‘Stolne and Surreptitious’: Heywood as a Test Case

William Proctor Williams

Abstract


 

In the eighth and final quarto edition of If You Know Not Me in 1639 Thomas Heywood claims that ‘some by stenography drew / The plot: put it in print, scarce one word true’ so that the text of the first quarto, and therefore all previous quartos, was defective. This article investigates the means by which this 'piracy' could have been done and provides an initial testing of such theft using a small portion of the text in performance.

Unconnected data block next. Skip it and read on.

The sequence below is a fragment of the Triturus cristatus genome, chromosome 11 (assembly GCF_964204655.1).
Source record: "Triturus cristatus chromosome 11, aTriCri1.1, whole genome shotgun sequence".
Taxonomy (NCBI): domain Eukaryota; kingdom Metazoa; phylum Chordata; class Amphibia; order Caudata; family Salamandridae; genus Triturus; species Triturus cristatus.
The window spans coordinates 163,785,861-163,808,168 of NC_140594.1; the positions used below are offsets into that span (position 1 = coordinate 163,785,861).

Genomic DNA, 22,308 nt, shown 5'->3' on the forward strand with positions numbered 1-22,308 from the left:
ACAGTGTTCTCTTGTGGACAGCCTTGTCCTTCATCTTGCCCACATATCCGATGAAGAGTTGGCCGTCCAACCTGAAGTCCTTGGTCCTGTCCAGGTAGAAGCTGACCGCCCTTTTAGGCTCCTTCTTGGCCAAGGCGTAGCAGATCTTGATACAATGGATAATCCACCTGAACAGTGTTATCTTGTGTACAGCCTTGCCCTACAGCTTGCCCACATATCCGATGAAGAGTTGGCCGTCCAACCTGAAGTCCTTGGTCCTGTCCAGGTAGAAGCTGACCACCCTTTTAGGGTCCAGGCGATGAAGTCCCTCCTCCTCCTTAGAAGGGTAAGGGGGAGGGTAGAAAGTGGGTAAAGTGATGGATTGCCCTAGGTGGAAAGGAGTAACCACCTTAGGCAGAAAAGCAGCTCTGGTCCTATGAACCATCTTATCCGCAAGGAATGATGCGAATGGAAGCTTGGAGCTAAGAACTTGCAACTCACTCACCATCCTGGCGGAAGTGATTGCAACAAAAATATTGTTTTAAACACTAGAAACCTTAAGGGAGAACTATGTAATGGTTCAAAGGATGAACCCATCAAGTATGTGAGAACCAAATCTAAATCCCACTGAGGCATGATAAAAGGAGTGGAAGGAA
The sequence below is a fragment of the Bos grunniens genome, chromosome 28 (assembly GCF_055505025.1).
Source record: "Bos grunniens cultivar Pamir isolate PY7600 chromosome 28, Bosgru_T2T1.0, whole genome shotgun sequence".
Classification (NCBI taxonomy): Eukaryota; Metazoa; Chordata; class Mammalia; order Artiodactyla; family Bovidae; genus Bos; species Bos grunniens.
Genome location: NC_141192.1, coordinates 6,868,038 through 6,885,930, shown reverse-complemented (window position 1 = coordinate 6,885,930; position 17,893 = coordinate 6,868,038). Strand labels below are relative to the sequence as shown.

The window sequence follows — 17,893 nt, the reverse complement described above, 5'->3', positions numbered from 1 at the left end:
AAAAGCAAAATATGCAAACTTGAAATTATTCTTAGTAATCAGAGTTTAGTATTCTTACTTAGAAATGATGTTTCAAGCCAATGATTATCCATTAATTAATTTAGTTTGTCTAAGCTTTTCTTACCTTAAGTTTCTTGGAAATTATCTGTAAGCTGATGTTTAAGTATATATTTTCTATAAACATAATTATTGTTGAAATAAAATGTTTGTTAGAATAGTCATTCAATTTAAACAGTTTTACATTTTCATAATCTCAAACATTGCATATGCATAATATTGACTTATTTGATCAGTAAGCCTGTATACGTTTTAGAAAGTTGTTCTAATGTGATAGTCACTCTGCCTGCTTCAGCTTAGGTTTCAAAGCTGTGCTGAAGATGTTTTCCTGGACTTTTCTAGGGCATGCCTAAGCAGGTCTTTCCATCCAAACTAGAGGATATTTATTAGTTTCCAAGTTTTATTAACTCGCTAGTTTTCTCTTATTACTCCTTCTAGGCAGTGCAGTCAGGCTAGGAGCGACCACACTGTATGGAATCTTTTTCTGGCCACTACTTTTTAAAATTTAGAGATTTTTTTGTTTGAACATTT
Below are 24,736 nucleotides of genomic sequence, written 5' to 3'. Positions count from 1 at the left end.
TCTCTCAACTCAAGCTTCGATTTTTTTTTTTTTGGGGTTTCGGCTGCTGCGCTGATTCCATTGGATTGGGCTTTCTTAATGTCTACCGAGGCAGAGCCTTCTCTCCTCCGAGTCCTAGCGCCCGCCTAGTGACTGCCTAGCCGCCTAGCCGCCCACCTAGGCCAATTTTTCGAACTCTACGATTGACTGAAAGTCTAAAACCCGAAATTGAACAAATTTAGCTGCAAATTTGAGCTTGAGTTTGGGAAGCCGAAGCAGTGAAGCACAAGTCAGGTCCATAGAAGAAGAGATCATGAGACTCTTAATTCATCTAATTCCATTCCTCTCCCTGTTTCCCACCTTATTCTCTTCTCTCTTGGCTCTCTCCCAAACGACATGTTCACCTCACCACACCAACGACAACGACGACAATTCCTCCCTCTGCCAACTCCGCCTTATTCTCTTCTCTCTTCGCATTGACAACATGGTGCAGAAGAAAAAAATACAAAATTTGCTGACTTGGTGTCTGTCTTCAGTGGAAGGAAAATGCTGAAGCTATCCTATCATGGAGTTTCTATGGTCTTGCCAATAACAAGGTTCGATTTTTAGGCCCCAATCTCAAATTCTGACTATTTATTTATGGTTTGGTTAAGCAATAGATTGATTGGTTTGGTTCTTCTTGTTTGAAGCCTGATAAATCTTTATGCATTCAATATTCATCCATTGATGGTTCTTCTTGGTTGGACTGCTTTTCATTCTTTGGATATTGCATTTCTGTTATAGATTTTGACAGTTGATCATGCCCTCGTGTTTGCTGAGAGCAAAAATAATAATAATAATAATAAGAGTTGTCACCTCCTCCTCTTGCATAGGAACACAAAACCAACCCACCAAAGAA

Keywords


Thomas Heywood; If You Know Not Me; stenography; textual theft

Full Text:

PDF


DOI: https://doi.org/10.12745/et.17.2.1203


William Proctor Williams
University of Akron

WILLIAM PROCTOR WILLIAMS (wps@uakron.edu) is professor of English emeritus at Northern Illinois University and adjunct professor of English at the University of Akron, and he has recently published editions of Macbeth (2006), Romeo and Juliet (2007), and Richard III (2007) in the Sourcebooks/Methuen series, and the fourth edition of his and Craig S. Abbott’s An Introduction to Bibliographical and Textual Studies was published by MLA in 2009. He has recently completed editions of four plays by Thomas Heywood for the Oxford Heywood edition. With Dr Matteo Pangallo he continues to work on the New Variorum Edition of Titus Andronicus (MLA).